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The higher education sector is currently in a heated debate with the government over the proposed legislation that could potentially cap international student enrolments in higher education providers (i.e. universities and TAFEs). This current draft of the proposal, which could have far-reaching implications, emerged earlier this month in the Draft International Education and Skills Strategic Framework and has now become a hot topic in the Senate Education and Employment Legislation Committee’s inquiry into the ESOS Amendment Bill.

What is the Bill About?

The amendments aim to address the exploitation of the current system, issues of ‘disingenuous students,’ ‘ghost colleges,’ and the sector’s overreliance on international student fees. In response, the bill proposes potentially far-reaching solutions, including granting ministerial powers to intervene directly in these matters. This could involve suspending institutions and setting caps for international student enrolments, even specifying the courses they can study, all in the name of ‘national interest.’

Why is this a Problem?

If previous governments are an accurate indicator of how ministerial powers can be used and abused, we need only look back a few years at the political interference in Australian Research Council grants in 2017-18 and 2022.

Former Education Ministers Simon Birmingham and Stuart Roberts used such ministerial powers to veto and reject research applications they felt were ‘not in the public interest.’ If not carefully regulated, this central command approach to managing international student enrolments could one day become problematic if future ministers decide that certain disciplines should have zero international student enrolments at their discretion.

Another issue the sector has overlooked is the extent of the minister’s control over courses at various levels, including research degrees. Essentially, a future minister could have the authority to impose a hard cap on international students undertaking research degrees, such as PhDs, and restrict the disciplines they can enrol in at their personal discretion.

What does the sector think?

Here at UQ, the President (HDR) of the Associations of Postgraduate Students, Richard Lee released a statement:

“International students play an integral role in enriching the higher education experience. Rather than imposing a cap on student intake, the federal government should seize the opportunity to expand public investments in the university sector and social and affordable housing to create a more equitable Australia.”

Universities have responded similarly to these caps with scepticism. The Group of Eight has openly commented, “This is seemingly in response to the public and political discourse which has claimed that migration, particularly international students as temporary migrants, are significant contributors to Australia’s housing crisis.”

Universities Australia has similarly criticised caps on international student enrolments as “short-sighted” and for blaming international students for housing and affordability issues, highlighting: “International students account for only four per cent of the rental market and make up less than one per cent of the housed population in nearly three-quarters of local government areas.”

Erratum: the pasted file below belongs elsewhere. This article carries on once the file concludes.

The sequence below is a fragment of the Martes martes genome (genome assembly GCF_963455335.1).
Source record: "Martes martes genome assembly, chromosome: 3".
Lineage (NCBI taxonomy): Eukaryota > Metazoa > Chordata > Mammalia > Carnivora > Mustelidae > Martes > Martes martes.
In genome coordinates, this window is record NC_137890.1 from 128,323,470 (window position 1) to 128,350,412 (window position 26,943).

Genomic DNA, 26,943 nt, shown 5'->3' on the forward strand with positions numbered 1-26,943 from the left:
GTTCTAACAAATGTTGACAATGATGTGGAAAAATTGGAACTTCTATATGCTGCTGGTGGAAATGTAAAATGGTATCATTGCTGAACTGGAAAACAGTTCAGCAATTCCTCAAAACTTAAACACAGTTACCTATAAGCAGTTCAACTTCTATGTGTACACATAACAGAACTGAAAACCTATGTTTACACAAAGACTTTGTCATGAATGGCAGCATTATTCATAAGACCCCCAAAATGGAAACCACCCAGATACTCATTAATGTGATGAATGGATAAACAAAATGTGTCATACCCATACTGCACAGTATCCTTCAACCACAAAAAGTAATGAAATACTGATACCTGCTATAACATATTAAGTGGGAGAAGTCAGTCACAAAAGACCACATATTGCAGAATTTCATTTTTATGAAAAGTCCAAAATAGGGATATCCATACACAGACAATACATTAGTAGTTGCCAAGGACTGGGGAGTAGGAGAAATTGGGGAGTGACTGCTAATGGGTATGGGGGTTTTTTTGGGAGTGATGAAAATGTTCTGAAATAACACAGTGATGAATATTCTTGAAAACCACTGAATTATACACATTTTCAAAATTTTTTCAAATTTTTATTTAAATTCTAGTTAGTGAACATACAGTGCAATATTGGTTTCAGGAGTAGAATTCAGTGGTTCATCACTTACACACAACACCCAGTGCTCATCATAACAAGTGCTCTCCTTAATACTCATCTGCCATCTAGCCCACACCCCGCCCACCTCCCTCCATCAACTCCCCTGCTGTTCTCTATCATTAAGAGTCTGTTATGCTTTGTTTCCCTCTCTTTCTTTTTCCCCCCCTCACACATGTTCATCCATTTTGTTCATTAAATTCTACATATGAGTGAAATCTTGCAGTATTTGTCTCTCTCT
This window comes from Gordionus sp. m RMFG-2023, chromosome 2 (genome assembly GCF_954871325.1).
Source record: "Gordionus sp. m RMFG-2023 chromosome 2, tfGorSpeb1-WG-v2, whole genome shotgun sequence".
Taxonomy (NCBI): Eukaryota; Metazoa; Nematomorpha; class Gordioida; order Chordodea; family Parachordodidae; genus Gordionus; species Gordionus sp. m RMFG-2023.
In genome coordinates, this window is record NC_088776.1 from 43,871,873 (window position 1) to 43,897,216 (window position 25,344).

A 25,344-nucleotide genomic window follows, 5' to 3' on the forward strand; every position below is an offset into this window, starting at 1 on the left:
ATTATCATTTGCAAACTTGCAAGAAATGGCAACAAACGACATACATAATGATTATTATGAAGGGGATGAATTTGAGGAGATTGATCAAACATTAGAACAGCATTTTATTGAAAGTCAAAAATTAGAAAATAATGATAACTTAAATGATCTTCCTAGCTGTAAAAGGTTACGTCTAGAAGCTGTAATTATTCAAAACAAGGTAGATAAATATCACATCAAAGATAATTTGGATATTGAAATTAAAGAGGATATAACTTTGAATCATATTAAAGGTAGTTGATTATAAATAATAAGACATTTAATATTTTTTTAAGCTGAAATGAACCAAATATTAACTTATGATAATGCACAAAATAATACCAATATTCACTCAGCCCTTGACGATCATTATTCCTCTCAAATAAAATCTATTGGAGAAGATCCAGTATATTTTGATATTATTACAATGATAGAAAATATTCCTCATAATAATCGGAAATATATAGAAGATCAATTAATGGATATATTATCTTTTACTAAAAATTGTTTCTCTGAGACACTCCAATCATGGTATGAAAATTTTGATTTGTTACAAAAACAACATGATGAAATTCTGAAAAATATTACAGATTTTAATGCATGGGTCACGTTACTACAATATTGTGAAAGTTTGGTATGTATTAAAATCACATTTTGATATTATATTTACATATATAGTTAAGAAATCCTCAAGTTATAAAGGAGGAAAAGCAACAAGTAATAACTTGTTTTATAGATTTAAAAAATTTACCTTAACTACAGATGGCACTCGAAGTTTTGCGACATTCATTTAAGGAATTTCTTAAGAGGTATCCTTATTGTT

As expected, universities would oppose a policy that cuts their major revenue sources. However, this situation now raises concerns for the National Tertiary Education Union (NTEU), which fears universities may use this crisis as a pretext to implement further job cuts and casualisation to the workforce.

“We’re deeply concerned that the vice-chancellors are beginning to use this issue as an excuse to threaten staff and students with decisions that damage universities,” said Alison Barnes, the National President of the NTEU.

“The government can stop vice-chancellors’ scaremongering by guaranteeing staff won’t be hurt by changes to international students.”

The Current state of play:

This bill is expected to pass easily in the lower house due to the government’s ALP majority. However, it will require external support to pass in the Senate. It is unlikely that the ALP will receive any support from the Australian Greens in the Senate, as Deputy Greens leader Senator Mehreen Faruqi has spoken out against the bill, stating:

“Labor’s international student cap bill is an audacious attack on fundamental principles of student choice and university independence, and it’s no wonder the plan is attracting so much opposition within the higher education sector.

“The bill is a blatant power grab, giving the Education Minister an unprecedented, dangerous level of ministerial discretion over universities.

“Governments should not be micromanaging students or universities.”

While the Liberal Coalition has not officially released a public statement opposing the bill, its policy platform indicates support. The Coalition’s platform states that it intends to “reduce the number of foreign students at metropolitan universities, increase the student visa fee, and apply it to foreign students who change providers” as one of its measures to alleviate pressure on the housing market.

Given the opposition’s stance, bipartisanship between ALP and the coalition in the Senate appears likely, making the passing of this bill inevitable.

It’s a sad day for international students in higher education.

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Author

  • Errol Phuah

    Errol studying a Masters of Educational Studies. He has a keen interesting in reporting on Higher Education news and is one of your Deputy Chief Editors of Semper Floreat in 2024.

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